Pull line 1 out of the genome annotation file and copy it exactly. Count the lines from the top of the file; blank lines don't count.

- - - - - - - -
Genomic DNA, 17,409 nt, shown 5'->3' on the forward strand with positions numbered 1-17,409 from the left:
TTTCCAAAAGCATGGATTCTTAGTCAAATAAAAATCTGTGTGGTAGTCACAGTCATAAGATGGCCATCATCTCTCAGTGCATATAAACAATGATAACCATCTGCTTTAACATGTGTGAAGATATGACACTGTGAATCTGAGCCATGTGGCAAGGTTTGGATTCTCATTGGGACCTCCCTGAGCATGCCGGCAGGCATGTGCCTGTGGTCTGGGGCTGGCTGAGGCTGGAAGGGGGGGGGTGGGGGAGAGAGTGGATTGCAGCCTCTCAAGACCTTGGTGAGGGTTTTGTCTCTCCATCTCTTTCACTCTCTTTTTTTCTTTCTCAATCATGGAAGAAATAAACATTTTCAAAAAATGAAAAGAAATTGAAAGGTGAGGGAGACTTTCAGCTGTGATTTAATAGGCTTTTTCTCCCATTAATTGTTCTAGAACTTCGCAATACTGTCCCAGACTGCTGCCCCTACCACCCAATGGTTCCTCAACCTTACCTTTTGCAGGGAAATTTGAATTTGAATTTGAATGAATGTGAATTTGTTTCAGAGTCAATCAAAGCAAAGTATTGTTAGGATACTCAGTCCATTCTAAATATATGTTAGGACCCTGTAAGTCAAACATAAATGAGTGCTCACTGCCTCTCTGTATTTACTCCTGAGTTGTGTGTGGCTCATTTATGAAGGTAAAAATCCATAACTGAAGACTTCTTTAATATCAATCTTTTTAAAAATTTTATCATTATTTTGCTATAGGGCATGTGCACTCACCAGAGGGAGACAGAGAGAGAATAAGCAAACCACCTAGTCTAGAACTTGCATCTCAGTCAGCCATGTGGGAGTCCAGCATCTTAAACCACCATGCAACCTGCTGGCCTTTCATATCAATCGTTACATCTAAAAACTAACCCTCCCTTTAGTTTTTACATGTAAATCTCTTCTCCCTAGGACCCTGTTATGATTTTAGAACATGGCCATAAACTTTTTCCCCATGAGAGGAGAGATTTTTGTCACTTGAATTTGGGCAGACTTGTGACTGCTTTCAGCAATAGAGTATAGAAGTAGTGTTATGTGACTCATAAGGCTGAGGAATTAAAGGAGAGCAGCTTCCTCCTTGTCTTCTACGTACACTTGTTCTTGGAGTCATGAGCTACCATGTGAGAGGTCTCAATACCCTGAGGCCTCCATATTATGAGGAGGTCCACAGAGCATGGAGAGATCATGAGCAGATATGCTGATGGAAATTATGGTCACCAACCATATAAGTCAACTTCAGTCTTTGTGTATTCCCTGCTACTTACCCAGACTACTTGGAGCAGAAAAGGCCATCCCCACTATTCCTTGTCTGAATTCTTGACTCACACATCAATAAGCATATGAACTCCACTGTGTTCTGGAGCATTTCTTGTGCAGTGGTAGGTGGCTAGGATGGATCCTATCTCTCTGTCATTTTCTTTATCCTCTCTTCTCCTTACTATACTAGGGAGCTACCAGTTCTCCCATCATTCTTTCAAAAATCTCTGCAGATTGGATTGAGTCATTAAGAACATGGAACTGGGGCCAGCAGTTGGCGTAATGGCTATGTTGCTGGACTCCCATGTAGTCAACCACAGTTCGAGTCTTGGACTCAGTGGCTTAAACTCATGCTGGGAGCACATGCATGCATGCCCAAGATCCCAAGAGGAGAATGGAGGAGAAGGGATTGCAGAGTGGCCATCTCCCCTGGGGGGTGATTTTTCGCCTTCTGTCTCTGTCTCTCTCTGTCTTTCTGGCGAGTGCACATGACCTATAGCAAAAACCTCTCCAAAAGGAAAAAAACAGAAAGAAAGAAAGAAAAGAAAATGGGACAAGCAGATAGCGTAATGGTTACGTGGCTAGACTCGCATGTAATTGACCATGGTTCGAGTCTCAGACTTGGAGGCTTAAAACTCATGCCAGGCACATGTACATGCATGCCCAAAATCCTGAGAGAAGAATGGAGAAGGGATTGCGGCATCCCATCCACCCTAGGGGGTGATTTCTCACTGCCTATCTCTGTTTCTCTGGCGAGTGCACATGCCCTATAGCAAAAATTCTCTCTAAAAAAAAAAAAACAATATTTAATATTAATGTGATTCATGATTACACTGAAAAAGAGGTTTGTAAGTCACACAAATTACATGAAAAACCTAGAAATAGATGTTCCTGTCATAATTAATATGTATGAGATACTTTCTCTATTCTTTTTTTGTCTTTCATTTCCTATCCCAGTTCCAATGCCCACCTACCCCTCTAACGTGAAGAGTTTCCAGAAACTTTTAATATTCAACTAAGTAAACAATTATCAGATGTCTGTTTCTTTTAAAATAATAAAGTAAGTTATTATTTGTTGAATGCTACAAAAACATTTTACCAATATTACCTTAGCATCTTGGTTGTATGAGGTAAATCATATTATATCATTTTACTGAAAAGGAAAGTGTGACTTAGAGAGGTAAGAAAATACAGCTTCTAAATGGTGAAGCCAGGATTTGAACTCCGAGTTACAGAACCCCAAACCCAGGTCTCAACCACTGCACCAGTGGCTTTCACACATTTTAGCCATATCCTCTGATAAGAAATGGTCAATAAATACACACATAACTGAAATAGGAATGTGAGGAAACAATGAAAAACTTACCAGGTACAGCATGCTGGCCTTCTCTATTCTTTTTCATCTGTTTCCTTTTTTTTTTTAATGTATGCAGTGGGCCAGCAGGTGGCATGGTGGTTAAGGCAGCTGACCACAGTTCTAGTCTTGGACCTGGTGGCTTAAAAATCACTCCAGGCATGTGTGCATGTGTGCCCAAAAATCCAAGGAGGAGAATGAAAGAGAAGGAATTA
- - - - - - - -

Genomic DNA, 17,409 nt, shown 5'->3' on the forward strand with positions numbered 1-17,409 from the left: